by Jessica Smith, LCPC
Hello friends, I’m Jess! For my first ever blogging attempt (woohoo!), I thought I’d take some time to talk to you about anxiety. The dreaded, sometimes overwhelming anxiety.
If I asked a room full of people (pre-COVID times of course!) how many have ever experienced anxiety, I bet every single person would raise their hand. That’s because anxiety is a normal part of life. We sometimes use other terms to describe it, such as stress, “freaking out,” worry, or tension. But what is it?
Everyone experiences anxiety differently, and the symptom list can go on and on. If you’ve ever felt your heart beating out of your chest, had trouble sleeping (I know this one all too well myself!), had sweaty palms, or even upset stomach, you may be experiencing some anxiety. Anxiety can also cause tremors, racing thoughts, panic attacks, trouble concentrating, and poor decision-making.
Where does anxiety come from? Anxiety is defined by the Merriam-Webster as: apprehensive uneasiness or nervousness usually over an impending or anticipated ill. In other words, anxiety stems from fear of the unknown. And unfortunately, as humans, most of us tend to anticipate the unknown with unrealistic, negative thoughts.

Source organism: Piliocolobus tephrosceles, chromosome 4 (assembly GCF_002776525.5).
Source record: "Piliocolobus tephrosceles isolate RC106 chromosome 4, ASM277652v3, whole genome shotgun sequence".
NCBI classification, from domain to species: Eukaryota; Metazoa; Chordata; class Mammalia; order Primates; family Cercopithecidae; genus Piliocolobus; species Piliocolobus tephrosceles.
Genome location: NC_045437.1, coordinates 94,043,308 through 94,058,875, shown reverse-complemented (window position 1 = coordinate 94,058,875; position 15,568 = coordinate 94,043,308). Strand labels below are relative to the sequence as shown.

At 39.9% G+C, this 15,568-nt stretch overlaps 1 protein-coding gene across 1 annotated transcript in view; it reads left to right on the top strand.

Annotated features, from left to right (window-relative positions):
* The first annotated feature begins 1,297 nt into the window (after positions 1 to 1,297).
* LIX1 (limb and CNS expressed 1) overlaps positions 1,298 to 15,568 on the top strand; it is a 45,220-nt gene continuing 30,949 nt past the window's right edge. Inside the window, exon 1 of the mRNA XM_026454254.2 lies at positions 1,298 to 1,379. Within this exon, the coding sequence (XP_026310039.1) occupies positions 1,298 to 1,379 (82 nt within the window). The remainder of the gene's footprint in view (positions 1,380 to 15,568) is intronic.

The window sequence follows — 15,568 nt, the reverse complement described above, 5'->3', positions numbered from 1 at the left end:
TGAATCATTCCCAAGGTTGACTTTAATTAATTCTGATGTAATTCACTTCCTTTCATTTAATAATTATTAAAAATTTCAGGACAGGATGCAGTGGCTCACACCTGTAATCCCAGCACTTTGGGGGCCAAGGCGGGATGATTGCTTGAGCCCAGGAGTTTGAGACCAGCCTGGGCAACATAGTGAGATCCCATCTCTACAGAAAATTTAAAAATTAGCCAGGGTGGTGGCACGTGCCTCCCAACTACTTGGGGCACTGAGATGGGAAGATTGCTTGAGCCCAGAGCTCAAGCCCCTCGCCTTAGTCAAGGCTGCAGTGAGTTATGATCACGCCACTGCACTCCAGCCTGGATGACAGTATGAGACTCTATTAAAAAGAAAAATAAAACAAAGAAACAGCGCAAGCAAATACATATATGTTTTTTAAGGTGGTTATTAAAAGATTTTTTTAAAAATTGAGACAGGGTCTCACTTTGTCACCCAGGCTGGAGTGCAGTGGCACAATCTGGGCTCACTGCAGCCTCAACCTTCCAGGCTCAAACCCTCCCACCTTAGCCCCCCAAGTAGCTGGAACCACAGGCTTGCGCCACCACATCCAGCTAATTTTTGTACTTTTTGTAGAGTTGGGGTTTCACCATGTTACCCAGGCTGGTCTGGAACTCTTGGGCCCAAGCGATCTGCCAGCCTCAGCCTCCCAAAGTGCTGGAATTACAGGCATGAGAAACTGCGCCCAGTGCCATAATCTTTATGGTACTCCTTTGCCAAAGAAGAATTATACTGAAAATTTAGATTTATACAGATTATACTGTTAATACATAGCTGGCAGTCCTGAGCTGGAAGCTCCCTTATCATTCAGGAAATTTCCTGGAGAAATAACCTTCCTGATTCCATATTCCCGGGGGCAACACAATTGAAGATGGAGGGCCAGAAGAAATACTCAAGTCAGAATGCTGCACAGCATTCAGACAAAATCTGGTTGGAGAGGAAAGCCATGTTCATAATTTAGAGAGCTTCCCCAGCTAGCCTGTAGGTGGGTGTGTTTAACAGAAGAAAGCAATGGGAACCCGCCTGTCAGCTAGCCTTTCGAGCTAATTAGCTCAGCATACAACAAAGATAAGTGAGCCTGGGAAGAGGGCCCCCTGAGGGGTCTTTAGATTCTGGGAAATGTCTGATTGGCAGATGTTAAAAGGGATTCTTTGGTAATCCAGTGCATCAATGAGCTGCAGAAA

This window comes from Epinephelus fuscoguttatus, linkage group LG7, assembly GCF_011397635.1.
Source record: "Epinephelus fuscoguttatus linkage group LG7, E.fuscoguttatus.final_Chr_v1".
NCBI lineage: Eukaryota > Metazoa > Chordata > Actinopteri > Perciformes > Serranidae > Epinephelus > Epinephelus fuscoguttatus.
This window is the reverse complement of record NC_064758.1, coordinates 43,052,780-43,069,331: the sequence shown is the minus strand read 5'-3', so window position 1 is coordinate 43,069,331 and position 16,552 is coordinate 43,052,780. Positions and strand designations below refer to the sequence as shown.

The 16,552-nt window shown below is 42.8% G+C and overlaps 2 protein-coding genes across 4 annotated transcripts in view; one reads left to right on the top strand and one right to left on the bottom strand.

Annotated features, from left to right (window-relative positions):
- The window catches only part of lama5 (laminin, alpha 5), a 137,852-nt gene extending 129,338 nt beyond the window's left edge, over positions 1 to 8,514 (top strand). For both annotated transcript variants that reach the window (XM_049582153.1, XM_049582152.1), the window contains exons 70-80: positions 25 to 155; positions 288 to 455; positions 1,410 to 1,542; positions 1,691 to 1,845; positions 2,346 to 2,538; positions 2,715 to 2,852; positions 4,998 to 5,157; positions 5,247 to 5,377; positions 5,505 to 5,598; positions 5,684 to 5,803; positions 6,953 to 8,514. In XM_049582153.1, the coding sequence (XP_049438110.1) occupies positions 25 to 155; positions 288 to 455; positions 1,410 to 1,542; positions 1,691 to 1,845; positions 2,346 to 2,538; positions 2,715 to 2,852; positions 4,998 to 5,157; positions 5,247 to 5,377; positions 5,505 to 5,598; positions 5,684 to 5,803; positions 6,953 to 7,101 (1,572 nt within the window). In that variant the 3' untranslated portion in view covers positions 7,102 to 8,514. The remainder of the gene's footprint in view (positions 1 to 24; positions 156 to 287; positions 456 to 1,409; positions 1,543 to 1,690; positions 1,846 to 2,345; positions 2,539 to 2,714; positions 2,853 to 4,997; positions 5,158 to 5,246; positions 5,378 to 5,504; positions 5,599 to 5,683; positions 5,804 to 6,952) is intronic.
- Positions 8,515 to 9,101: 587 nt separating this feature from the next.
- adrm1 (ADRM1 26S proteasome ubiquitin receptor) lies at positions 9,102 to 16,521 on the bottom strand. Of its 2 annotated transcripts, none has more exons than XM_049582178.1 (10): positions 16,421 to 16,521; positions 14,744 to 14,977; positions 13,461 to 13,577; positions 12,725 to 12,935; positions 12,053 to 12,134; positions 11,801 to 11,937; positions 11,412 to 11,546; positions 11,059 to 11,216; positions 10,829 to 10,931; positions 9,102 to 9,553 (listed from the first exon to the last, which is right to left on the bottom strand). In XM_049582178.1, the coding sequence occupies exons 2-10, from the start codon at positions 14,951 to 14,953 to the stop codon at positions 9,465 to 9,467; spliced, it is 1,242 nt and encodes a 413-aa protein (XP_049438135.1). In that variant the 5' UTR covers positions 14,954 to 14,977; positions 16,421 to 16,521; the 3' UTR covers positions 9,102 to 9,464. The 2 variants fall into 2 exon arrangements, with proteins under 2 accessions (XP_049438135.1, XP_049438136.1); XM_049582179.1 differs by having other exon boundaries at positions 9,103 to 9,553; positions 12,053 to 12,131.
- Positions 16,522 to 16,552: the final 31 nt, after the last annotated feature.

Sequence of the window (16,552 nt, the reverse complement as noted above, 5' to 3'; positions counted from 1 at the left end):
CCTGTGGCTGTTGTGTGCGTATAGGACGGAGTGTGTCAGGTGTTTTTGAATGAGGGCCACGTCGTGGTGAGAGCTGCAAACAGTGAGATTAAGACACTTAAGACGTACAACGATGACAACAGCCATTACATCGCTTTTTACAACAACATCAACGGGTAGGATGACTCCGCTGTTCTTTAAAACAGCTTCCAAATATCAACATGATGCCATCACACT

According to CBT (Cognitive Behavior Therapy), anxiety is caused by these negative thoughts, and they lead us to feel negative emotions like anger, insecurity, or guilt, for example. We then act based on these negative emotions, typically in maladaptive ways, and have to suffer the consequences.
But the good news is, according to the CBT model, we can learn to change our thoughts, which in turn helps us feel better and even act more appropriately.
I love working with my clients through the CBT lens because I truly believe it gives us back the power to control our minds when they sometimes go haywire! Anxiety is tough, but it does not have to define us or dictate our lives! If you struggle with anxiety or you’re simply ready to learn more about this exciting therapy approach, stay tuned!
Up Next: What Our Negative Thoughts (or Cognitive Distortions) Look Like